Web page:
Sunday, March 14, 2021

Lurkers by Sandi Tan


I'm honestly shocked this has such low ratings from advanced reviews because I couldn't put it down-- I read it in a single sitting. LURKERS made me realize that one of my all-time favorite tropes in literary fiction is when an author writes an intimate portrait about a dysfunctional bedroom community, where you, the reader, get to vicariously enjoy the dark secrets and troubled histories of the inhabitants of an isolated microcosm and how their interactions are shaped by one another and overlap in mysterious ways. It's honestly so fascinating to me, kind of like watching a human ant farm. Maybe "enjoy" is the wrong word, though. Maybe engrossed might be better. Emphasis on the gross.

LURKERS is dark. It's apparent from the first chapter that these characters are not happy people. There's a pretty big cast but the main characters are the Park family, a family of Korean immigrants consisting of husband, wife, and two teen daughters, Rosemary and Mira; the Ireland family, Mary-Sue, an ex-San Franciscan, and the Vietnamese daughter she adopted during the war; and Raymond, an author of pretentious horror fiction, and delightfully affected. All of them are looking for something, and in their idealistic little town of Alta Vista, filled with Craftsman cottages and the comfortably and not so comfortably middle class, none of them are finding it. I think that's why this book is called LURKERS. The characters drift and sneak around, presenting one face to the world, while stealthily leaving small breadcrumbs of their personalities behind.

There isn't really a plot for this book; it's almost entirely character-driven. Some of the major triggers are for death, depression, and grief; grooming behavior; underage sex; violence; and portrayals of racism. I don't think any of the bad stuff was romanticized and to me, it felt like the content was included to give nuance to situations or characters, rather than to excuse or exculpate. That said, this isn't a book for the pearl-clutchers. This isn't a feel-good domestic drama where even the bad things that happen are very cut and dry and result in satisfying consequences, such as BIG LITTLE LIES. I think some people only feel comfortable with reading about bad things in fiction if it ends up being a kind of morality play, with clear-cut consequences. This is not that. This is a literary work that seems to be a largely experimental character study that does a deep-dive into what motivates people to do what they do, and how their actions change them for better or worse, and while I found it compelling, looking at some of the other reviews, it seems like that gray area lost a lot of readers who maybe didn't get it or felt uncomfortable with the content that such nuance was either unappreciated or lost. Which is totally fair, but I think that explains why this book has such mixed reception: it appeals to a niche audience.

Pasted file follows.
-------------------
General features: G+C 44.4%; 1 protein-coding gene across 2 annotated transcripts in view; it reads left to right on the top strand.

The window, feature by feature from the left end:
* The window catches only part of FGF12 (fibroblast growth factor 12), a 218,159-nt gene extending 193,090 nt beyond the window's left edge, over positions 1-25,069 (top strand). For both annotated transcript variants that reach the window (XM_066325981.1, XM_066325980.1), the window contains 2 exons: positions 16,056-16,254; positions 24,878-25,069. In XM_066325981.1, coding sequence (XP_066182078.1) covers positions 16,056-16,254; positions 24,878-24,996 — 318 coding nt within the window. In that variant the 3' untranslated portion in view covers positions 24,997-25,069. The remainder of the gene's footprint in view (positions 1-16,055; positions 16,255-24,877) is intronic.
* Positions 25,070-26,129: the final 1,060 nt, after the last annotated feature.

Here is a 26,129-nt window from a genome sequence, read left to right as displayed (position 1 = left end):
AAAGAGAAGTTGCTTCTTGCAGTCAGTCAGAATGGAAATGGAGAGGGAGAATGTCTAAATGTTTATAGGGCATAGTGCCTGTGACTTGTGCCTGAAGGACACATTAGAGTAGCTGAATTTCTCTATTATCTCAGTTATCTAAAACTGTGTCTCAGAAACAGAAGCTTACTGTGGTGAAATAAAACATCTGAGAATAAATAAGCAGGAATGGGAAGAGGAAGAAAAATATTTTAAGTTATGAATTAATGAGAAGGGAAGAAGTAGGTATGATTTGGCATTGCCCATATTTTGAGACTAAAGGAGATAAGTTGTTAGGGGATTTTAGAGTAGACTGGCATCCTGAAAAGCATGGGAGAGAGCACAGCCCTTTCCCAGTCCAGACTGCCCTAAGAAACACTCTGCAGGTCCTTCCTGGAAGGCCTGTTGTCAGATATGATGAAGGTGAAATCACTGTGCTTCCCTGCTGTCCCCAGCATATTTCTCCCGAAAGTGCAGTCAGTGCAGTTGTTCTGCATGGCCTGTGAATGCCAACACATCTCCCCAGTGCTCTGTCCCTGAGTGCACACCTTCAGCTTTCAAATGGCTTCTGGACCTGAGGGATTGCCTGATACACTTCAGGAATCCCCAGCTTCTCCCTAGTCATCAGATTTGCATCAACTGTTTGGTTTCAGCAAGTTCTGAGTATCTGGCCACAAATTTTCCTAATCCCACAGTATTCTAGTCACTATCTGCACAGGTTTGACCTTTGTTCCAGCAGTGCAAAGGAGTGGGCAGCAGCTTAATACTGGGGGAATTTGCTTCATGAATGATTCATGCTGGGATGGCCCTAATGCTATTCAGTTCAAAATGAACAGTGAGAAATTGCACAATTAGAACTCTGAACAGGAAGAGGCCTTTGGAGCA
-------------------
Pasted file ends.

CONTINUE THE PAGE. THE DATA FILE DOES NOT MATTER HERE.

I.e. pretentious people, like me.

I would say if you enjoyed books like Rick Moody's THE ICE STORM and Tom Perrotta's ELECTION, you will enjoy LURKERS, as it seems to have been written in that same vein. I could see this becoming a popular indie movie with good actors-- you know, the kind that people cringe-watch and attracts A-listers who want to break out of type-casting with a "serious" and edgy first role.

Thanks to the publisher for sending me a copy in exchange for an honest review! 

4.5 out of 5 stars

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